Homemade Spinach Ricotta Ravioli with Sage Butter Sauce

By 11 m read

Homemade Spinach Ricotta Ravioli with Butter Sage Sauce (Photo by Viana Boenzli)
(Photo by Viana Boenzli)

This recipe for homemade spinach ricotta ravioli with sage butter sauce touches all your senses. Yes, it takes a little time. But it’s a super satisfying meal to prepare, cook, and eat. It starts with making a dough by hand (touch), followed by mixing the ingredients for the filling (sight). Next we assemble the ravioli. And finally, carefully melting some butter and crisping (hearing) some sage leaves to create a wonderful smelling (smell) sauce for these incredible tasty (taste) ravioli. 

 

From starting the dough to sitting down to enjoy your creation takes about an hour. It’s an hour of pleasure gained in your life. As soon as you take the first bite, your mind will remember every step you used to create this wonderful meal – and your friends will be pretty happy, too.

 

How To Make Homemade Pasta Dough

Homemade Spinach Ricotta Ravioli with Butter Sage Sauce (Photo by Erich Boenzli)
(Photo by Erich Boenzli)

Ingredients

1 c all-purpose flour

1 large egg + 2 yolks 

1/2 tsp kosher salt

1 tsp extra-virgin olive oil

 

Equipment Used

 

Start by sifting the flour onto the surface. Create a well on top of the flour and crack an egg into it. 

 

Also, lightly whisk two egg yolks in a small bowl and have them ready. Add the salt into the well and start mixing carefully with a fork, trying to keep the egg from running out of the well. Once the first egg is mostly incorporated into the flour, add the olive oil and the two egg yolks.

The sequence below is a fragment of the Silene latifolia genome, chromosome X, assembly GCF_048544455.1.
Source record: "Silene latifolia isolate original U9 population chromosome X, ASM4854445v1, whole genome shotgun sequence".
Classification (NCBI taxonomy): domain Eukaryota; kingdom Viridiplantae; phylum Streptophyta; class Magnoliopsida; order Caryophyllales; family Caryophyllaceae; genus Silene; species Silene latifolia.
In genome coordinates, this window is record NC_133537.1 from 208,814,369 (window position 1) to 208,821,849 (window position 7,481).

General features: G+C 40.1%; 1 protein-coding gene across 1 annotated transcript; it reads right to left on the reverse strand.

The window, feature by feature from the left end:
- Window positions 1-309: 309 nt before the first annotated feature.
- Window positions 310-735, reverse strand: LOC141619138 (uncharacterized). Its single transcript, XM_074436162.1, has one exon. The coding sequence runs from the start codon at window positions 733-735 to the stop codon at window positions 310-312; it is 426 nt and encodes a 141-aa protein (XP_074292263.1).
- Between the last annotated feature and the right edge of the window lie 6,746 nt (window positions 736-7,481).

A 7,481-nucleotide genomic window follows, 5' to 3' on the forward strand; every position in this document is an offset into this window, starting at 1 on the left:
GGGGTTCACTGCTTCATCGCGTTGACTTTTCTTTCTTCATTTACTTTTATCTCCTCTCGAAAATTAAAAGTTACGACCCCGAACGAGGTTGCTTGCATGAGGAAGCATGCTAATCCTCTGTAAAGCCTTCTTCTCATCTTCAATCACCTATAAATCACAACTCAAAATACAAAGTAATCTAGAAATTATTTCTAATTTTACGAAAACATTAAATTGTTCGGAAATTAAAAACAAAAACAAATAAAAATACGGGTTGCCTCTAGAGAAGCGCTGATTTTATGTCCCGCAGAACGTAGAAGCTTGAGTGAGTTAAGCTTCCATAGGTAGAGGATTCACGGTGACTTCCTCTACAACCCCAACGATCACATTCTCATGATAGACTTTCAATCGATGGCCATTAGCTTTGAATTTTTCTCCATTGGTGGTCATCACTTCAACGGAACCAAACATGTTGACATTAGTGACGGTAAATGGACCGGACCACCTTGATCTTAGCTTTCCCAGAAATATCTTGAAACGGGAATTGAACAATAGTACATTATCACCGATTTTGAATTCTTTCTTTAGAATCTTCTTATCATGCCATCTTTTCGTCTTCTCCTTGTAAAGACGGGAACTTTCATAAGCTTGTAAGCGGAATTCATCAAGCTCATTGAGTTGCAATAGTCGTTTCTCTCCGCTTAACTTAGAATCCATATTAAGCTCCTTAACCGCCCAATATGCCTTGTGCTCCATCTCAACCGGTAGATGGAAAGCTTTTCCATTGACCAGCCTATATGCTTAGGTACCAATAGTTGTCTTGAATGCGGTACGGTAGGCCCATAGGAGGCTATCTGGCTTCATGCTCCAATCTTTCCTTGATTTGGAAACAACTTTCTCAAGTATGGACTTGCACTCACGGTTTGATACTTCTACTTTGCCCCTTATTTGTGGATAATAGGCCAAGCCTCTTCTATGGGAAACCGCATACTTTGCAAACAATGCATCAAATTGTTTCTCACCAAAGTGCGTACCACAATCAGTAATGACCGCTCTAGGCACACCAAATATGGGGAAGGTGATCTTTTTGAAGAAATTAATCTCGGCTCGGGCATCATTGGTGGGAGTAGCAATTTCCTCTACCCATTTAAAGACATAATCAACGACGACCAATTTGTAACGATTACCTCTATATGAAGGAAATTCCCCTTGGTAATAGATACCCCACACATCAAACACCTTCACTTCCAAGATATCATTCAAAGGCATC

Homemade Spinach Ricotta Ravioli with Butter Sage Sauce (Photo by Viana Boenzli)
(Photo by Viana Boenzli)

At this point, I like to use a food scraper to help work the flour toward the center to mix the dough until the egg yolks are mostly absorbed. 

Homemade Spinach Ricotta Ravioli with Butter Sage Sauce (Photo by Viana Boenzli)
(Photo by Viana Boenzli)

Next, sprinkle some flour into your hands and start kneading. The dough might seem a little dry at first. But be patient and keep kneading. If the dough still feels a little dry after about 3 minutes of working it, add a teaspoon or so of water and keep kneading for a few more minutes. Conversely, if it feels too wet, add a little flour.

 

The dough should be slightly on the dry side,  otherwise it will stick to the pasta maker. When you push down on the dough with your finger, it should bounce back. Wrap in cling wrap and let rest at room temperature for about 30 minutes. This resting period allows the gluten to develop, to make the dough nice and elastic, and ensures that all the flour is well hydrated. 

Homemade Spinach Ricotta Ravioli with Butter Sage Sauce (Photo by Viana Boenzli)
(Photo by Viana Boenzli)

Next, cut the dough into quarters. Flatten each piece of dough slightly by pressing down with the palm of your hand and form it into a rectangular shape that will fit the width of the machine.

 

Set the rollers to the widest setting and roll the dough through. See how it feels. If it’s too moist, let it rest for a couple minutes. Otherwise, keep rolling the dough through the pasta maker, passing it through each setting twice. Keep decreasing the setting until reaching your desired thickness.

 

In the case of ravioli, you want to make sure to get to the smallest, thinnest setting, as the dough will be doubled when you fold it over. If the dough gets too long to handle, cut it in half. It’s incredible how much dough a cup of flour produces. 

 

Tip: The above instructions work for any kind of pasta. If you’d like to make some nice tagliatelle instead, maybe stop before the smallest setting and manually cut them into strands. 

 

How To Make Spinach Ricotta (And Parmesan Cheese) Filling

Homemade Spinach Ricotta Ravioli with Butter Sage Sauce (Photo by Viana Boenzli)